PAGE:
worlds in which he has lived. He is a microcosmic artist, working from a relatively small space to create works with a much larger meaning, and it is worth examining these tableaux in a similar vein. The role of miniatures in furthering artistic creativity is a topic that expands well beyond the boundaries of this discussion. For Jamie Wyeth, just as one would drop a small pebble into a pool of water to examine the resulting ripples, allow us to consider the subject in a series of ever-expanding, albeit overlapping concentric rings, beginning with his own oeuvre; then shifting outward to those of his family, the artists he most admires and his contemporaries. With a deeper analysis, Jamie Wyeth’s tableaux stand not as anomalous objects within his creative output, but serve as a springboard into his perception and representation of his world over the course of his career.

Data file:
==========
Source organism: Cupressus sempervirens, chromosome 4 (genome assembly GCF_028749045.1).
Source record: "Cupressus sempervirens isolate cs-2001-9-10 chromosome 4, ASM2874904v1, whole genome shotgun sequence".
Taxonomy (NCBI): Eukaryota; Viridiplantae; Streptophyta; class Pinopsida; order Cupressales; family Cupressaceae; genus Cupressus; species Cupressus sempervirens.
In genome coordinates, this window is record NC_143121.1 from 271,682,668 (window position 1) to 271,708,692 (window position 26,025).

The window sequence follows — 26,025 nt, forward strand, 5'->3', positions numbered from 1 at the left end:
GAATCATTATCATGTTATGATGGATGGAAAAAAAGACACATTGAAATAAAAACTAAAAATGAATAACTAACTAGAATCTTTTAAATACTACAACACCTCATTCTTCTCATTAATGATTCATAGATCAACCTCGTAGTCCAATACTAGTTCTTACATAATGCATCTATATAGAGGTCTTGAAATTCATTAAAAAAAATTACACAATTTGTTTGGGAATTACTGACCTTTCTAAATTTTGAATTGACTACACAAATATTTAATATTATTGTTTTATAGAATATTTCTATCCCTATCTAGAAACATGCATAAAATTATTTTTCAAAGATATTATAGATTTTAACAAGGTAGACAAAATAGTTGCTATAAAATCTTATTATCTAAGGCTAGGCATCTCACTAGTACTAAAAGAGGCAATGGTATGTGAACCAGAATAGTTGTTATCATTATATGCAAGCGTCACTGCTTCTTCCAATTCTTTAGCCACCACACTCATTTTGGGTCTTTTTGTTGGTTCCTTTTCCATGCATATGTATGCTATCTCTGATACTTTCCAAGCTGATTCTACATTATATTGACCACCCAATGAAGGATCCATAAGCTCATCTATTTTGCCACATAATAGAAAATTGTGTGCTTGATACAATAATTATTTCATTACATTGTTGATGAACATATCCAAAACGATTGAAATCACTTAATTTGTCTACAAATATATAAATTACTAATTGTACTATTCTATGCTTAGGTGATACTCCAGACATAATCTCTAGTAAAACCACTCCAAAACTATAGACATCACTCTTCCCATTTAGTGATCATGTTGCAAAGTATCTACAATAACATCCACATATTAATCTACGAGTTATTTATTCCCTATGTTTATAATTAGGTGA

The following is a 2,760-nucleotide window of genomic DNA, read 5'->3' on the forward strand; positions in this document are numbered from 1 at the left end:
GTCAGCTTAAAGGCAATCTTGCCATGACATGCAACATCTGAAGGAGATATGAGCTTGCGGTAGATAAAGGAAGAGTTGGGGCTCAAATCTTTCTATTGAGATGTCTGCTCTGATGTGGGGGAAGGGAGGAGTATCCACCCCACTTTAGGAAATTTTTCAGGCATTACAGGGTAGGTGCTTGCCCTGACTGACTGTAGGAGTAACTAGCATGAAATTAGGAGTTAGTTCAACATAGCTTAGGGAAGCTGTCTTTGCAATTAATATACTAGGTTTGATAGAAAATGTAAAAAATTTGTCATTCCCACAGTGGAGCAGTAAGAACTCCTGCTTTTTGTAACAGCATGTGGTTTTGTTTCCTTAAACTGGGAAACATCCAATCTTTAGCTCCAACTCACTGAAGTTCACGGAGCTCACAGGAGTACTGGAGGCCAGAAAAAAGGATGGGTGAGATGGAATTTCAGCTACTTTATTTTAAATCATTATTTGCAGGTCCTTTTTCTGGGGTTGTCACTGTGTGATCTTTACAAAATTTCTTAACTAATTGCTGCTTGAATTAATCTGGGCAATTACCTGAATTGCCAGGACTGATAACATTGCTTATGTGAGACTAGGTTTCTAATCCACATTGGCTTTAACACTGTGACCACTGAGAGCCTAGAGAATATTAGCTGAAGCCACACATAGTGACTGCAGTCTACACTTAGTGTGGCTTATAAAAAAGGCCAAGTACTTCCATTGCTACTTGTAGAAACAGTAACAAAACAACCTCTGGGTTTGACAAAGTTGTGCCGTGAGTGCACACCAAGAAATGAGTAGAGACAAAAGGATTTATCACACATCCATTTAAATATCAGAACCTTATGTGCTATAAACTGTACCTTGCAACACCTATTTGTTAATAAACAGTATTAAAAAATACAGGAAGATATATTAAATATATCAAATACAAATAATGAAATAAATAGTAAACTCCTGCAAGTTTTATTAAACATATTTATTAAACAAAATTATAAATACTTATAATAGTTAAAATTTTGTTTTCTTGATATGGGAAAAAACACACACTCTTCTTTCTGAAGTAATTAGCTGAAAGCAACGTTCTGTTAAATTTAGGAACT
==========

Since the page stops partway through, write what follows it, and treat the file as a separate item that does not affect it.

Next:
This microcosmic quality is not something unique to Jamie; it appears in his father, Andrew Wyeth’s, work as well, and the relationship of both artists to miniature worlds quickly becomes rich and revealing.3 Jamie Wyeth has always been surrounded by miniatures. Over 2,200 miniature soldiers collected by his father line the windowsills of the Andrew Wyeth Studio where Jamie Wyeth lived and set up his first working space as a teenager. Like Jamie, Andrew was an artist of focused, direct experience. He too created miniature scenes (dioramas housed in the library of his home in Chadds Ford), as well as miniature objects for his sister Ann McCoy’s dollhouse, which was large enough for Andrew and Ann to stand inside together, closing off their little world from those around them. It is important to emphasize the difference between the dollhouse as play structure, primarily made for and used by girls, and the environments that Jamie Wyeth creates, which can be considered alongside works by artists who have engaged in miniatures for creative purposes, from Nicolas Poussin in the seventaeenth century to Marcel Duchamp in the twentieth.4 This technical foundation for the role of miniatures is important to Wyeth’s oeuvre, and a philosophical understanding of the genre helps enrich the discussion. French philosopher Gaston Bachelard’s book The Poetics of Space (1958) is an exploration of inhabited space and the roles various household locations, like the attic, cellar or corner, play in intensifying daydreaming, the author’s locus of creativity.5 His text, which gives special emphasis to small spaces, offers an external guide to analyzing Jamie Wyeth’s fascination with miniatures.